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Importance of the Tutor in Electra

Importance of the Tutor in Electra

When delving into a novel, drama or other character-based text, analysts often focus their search around the supposed “major characters” who seem to most directly affect the work. In considering Electra, however, just as valuable as Orestes, Clytemnestra or Electra herself is a somewhat minor character, the Tutor. This attendant of Orestes emerges only three times and is on stage for less than twenty percent of the spoken lines, yet his role in driving the plot is as great as any. If Aristotle, one of the true masters of ancient thought, is correct in saying “The Plot, then, is the first principle, and, as it were, the soul of a tragedy,” then the Tutor can truly be considered one of the most significant characters in the entire drama.

The relationship between the Tutor and Aristotle’s conception of tragedy can be carried further, for in his Poetics Aristotle claims, “Tragedy is an imitation of an action that is complete and whole…A whole that has a beginning, a middle, and an end.” If this is believed, the Tutor’s appearances become an even better match for the tragic form. His three presentations on stage are quite auspicious numerically, and geometrically they form a nearly perfect spread from beginning to middle to end. With each of these appearances the Tutor sets in motion some critical aspect of the plot, thus making himself an agent of another of Aristotle’s notions: “But most important of all is the structure of the incidents. For Tragedy is an imitation, not of men, but of an action and of life, and life consists in action.” The Tutor truly drives the action of this play, functioning as a glue to hold the plot together and as a catalyst to keep it moving forward.

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…alls him “the only one I found / Remaining loyal at our father’s murder”(1351-1352). Such an idea brings the true depth of the Tutor into the open: he is perhaps the most steadfast character in the entire drama, the one who committed himself to Orestes’ cause not out of familial obligation but simply out of loyalty. The Tutor sets this play in motion, propels it in the middle and then continues it towards its end. Such a purposeful nature contrasts greatly with Electra’s, and without the Tutor’s influence this may have simply been a fifteen hundred line saga of her personal woes. Though traditional analysis makes the Tutor’s role seem secondary, it is deceptively important, yet another deception that is quite appropriate for such an individual.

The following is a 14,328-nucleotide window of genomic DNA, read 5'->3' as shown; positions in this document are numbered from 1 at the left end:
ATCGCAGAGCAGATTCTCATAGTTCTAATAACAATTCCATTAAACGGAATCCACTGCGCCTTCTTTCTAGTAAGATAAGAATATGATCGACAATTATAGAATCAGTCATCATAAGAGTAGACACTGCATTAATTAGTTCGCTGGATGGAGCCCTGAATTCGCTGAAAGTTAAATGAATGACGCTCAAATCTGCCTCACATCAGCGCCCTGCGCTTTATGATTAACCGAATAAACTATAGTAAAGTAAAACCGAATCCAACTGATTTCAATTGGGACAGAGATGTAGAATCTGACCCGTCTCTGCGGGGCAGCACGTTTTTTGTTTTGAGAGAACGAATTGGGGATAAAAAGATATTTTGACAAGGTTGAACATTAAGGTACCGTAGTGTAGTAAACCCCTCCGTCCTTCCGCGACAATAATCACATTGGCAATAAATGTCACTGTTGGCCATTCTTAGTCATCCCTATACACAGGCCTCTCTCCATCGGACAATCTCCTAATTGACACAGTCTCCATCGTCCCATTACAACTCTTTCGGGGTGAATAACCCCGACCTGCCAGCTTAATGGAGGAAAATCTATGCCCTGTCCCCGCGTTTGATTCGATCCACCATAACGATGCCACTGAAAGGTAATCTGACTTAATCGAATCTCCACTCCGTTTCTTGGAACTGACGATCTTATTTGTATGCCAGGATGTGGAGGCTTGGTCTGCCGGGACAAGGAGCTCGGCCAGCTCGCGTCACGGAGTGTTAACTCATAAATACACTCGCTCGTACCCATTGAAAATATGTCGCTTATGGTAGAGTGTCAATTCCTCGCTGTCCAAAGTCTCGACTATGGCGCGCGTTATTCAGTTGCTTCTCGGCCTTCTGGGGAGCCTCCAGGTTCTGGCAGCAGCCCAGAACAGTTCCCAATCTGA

Works Cited:

Euripides. Electra. Trans. Philip Vellacott. Medea and Other Plays. Baltimore: Penguin Classics, 1963.

Legalization of Drugs Fails to Resolve Social Problems

One need only turn on the 11o’clock news to determine whether the “war on drugs” has been a success or a failure. Border police and the FBI continue to nab ever-increasing caches of illegal drugs, while our “tough on crime” policies haul thousands to jail on drug trafficking and possession charges. Yet, people young and old continue to purchase and consume large amounts of drugs for a variety of reasons, ranging from medicinal to escapism.

Even the most ardent drug enforcers have to admit that the current offensive against drugs has been a dismal failure, because the government cannot prevent what people want to do merely through laws (and their enforcement). But does this automatically mean that drugs should be legalized? We already have a case study to determine whether drug legalization policies will be successful. America’s struggles with alcohol provide a ready-made experiment in which the pros and cons of drug legalization can be measured in terms of lives affected and dollars spent.

In the early portion of the 20th century, our government responded to the demands of various temperance groups and prohibited the sale and distribution of alcoholic beverages. At about the same time, organized crime gained power in cities such as Chicago and New York. Since the general populace still had a voracious appetite for alcohol, gangsters such as Al Capone made millions dealing in this illicit trade. As their motive was to maximize profits regardless of cost, the gangsters handled rivals in their own, intimate way – as the “Valentine’s Day Massacre” graphically showed. The violence contributed to the eventual repeal of Prohibition laws, and America enjoyed the products of fermented grapes, wheat and…

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So, instead of changing strategy in the current war on drugs, we either doggedly try the same old tactics that fail miserably or surrender unconditionally in the name of individual “rights.” Well, what about the right of someone to drive without fear of sudden death via intoxicant? What about the baby doomed to a painful life from drug-induced ailments? What about the spouse painted black, blue and red by someone’s fists, bat or gun? Or the fan too scared to talk with a blustery drunk for fear of pulverization? Or of anyone paying higher car and health insurance rates?

A famous person once said, “Those who don’t learn from history are doomed to repeat it.” In this situation, it would be doubly tragic, for “history” continues even today, instructing us on decisions of past generations. And yet once more, we’re about to fail the final exam.

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